Feds ask for 10 years in jail for Rwandan 'mass murderer' they allowed into the country
Manchester mother Beatrice Munyenyezi is portrayed as a "mass murderer" who wielded a ruthless brand of justice when deciding who would live and who would die from her post at a hotel roadblock during the 1994 Rwandan genocide, federal prosecutor say.
"Munyenyezi played a direct and indirect role in the systematic murder of hundreds, if not thousands of people," Assistant U.S. Attorneys Aloke Chakravarty and John Capin wrote in their sentencing memorandum.
They will ask the court to impose a 10-year prison term when Munyenyezi, 43, is sentenced in U.S. District Court in Concord Wednesday on two counts of lying to immigration officials to illegally gain entry to the United States and become a citizen in 2003.
Defense attorneys, however, depict Munyenyezi as a self-made success story — a single mother of three daughters who immersed herself in American culture since she arrived in the U.S. as a refugee in 1998. She learned English, was gainfully employed, and contributed to the community.
Defense attorneys seek a sentence of less than 12 months so her crimes won't be considered aggravated felonies during immigration proceedings. This could make the difference between Munyenyezi being deported to her native Rwanda — where they fear she will face severe punishment, if not death — or being removed to other countries.
"It may affect which countries would agree to take her," defense attorney David W. Ruoff said Friday.
The government said Munyenyezi belonged to the ruling Hutu party and was a ring leader of its extremist youth militia.
As such, she oversaw killings and rapes of mostly ethnic Tutsi from a roadblock she worked outside the hotel her husband's family owned in the Butare province of Rwanda.
An estimated 800,000 mostly ethnic Tutsis were killed in the three-month period from April to early July 1994 that is known as the Rwandan genocide.
Munyenyezi already served 27 months of pre-trial confinement. A less than 12-month sentence would result in her immediate transfer to U.S. Immigration and Customs Enforcement custody for processing and removal proceedings, Ruoff said.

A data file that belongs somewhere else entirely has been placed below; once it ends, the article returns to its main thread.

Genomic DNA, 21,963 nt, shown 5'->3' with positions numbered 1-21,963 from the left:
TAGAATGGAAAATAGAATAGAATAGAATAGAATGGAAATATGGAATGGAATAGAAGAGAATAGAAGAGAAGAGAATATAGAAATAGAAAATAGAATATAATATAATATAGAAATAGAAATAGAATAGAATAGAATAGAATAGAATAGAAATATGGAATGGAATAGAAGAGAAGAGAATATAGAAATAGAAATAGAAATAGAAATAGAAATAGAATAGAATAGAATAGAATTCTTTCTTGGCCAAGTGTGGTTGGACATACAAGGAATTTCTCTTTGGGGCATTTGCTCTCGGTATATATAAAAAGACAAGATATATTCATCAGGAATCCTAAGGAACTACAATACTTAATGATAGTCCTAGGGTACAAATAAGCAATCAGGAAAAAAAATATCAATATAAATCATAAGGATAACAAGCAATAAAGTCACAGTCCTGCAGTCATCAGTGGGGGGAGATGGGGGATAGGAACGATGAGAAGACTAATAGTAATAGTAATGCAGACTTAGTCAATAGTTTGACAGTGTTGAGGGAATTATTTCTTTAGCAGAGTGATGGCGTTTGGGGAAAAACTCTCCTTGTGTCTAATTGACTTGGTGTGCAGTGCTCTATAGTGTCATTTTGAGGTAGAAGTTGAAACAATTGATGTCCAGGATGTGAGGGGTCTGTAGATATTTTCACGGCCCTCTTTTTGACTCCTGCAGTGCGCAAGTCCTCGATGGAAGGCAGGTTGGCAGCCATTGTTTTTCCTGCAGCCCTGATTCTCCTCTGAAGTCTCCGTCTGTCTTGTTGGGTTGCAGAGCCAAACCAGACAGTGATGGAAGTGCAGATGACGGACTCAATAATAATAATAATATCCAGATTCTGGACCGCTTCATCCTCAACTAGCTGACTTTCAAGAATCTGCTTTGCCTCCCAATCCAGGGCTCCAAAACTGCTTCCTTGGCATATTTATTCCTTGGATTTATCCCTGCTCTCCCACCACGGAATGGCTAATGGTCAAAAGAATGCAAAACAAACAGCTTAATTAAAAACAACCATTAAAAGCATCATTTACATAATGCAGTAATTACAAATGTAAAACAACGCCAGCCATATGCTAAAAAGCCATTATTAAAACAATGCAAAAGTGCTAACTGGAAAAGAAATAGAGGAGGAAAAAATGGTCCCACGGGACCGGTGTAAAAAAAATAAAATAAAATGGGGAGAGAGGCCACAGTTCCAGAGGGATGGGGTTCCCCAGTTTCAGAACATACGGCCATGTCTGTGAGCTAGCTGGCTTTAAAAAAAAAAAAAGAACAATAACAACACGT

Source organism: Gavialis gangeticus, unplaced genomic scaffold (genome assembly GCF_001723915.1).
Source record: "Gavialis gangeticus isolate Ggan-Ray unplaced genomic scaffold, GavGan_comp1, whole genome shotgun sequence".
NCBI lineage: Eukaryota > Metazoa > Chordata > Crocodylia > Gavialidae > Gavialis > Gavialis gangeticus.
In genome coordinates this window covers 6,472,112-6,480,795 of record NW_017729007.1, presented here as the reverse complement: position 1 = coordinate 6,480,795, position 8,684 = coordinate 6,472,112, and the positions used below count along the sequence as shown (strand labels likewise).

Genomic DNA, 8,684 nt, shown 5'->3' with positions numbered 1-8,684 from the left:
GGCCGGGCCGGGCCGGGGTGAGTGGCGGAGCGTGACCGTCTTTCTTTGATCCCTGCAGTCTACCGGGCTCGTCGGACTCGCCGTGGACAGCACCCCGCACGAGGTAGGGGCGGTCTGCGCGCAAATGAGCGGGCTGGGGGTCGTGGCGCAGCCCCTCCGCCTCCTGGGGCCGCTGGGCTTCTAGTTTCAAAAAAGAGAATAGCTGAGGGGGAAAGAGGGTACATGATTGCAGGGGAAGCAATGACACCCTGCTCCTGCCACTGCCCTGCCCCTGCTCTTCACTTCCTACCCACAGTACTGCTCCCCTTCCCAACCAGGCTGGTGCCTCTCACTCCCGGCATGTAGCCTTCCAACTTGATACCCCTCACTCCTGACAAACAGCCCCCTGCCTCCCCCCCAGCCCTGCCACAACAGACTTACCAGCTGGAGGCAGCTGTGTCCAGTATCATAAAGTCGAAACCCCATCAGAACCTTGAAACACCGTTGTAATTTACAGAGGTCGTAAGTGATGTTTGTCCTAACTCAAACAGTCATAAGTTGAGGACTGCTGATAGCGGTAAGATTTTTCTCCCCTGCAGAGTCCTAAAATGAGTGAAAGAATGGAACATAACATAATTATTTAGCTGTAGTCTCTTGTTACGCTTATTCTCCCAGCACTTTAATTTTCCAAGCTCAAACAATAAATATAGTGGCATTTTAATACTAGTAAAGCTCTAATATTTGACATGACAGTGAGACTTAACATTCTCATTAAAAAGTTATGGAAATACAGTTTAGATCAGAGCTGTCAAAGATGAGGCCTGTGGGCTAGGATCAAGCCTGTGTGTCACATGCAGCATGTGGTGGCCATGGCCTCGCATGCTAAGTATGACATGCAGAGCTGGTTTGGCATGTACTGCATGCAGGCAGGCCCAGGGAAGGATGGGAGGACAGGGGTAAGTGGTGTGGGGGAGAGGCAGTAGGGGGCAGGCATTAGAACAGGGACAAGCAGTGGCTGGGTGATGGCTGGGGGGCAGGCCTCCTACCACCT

After hearing testimony for 11 days, a federal jury on Feb. 21 convicted Munyenyezi of two counts of making false statements to government officials to conceal her involvement in the Rwandan genocide and illegally gaining entry to the U.S. Her first trial on the charges ended in a mistrial last year.
"The government has steadfastly treated this case as a genocide case, tried this case as a genocide case, and now wants to sentence this case as if it is a genocide case. However, it is a false-statement case," defense attorneys Ruoff and Mark E. Howard argued in their sentencing memorandum.
The false statement Munyenyezi is convicted of involved no violence or other criminal activity, they said.
But prosecutors claim the facts about which Munyenyezi lied form the basis of the crimes for which she was convicted and cannot be separated from them.
U.S. District Court Judge Steven J. McAuliffe revoked Munyenyezi's U.S. citizenship upon her conviction.
Munyenyezi's husband, Shalom Ntahobali, and his mother, Pauline Nyiramasuhuko, were tried before the International Criminal Tribunal for Rwanda and convicted in 2011 of genocide and human rights violations.
Her sister, Prudence Kantengwa, was convicted in May 2011 in U.S. District Court in Boston of perjury stemming from her immigration proceedings.
Munyenyezi moved to New Hampshire in 2002, where she worked as a court interpreter and for the Manchester Housing and Redevelopment Authority.
She was studying for her bachelor's degree in political science at the University of New Hampshire-Manchester when she was arrested at her Manchester home in 2010.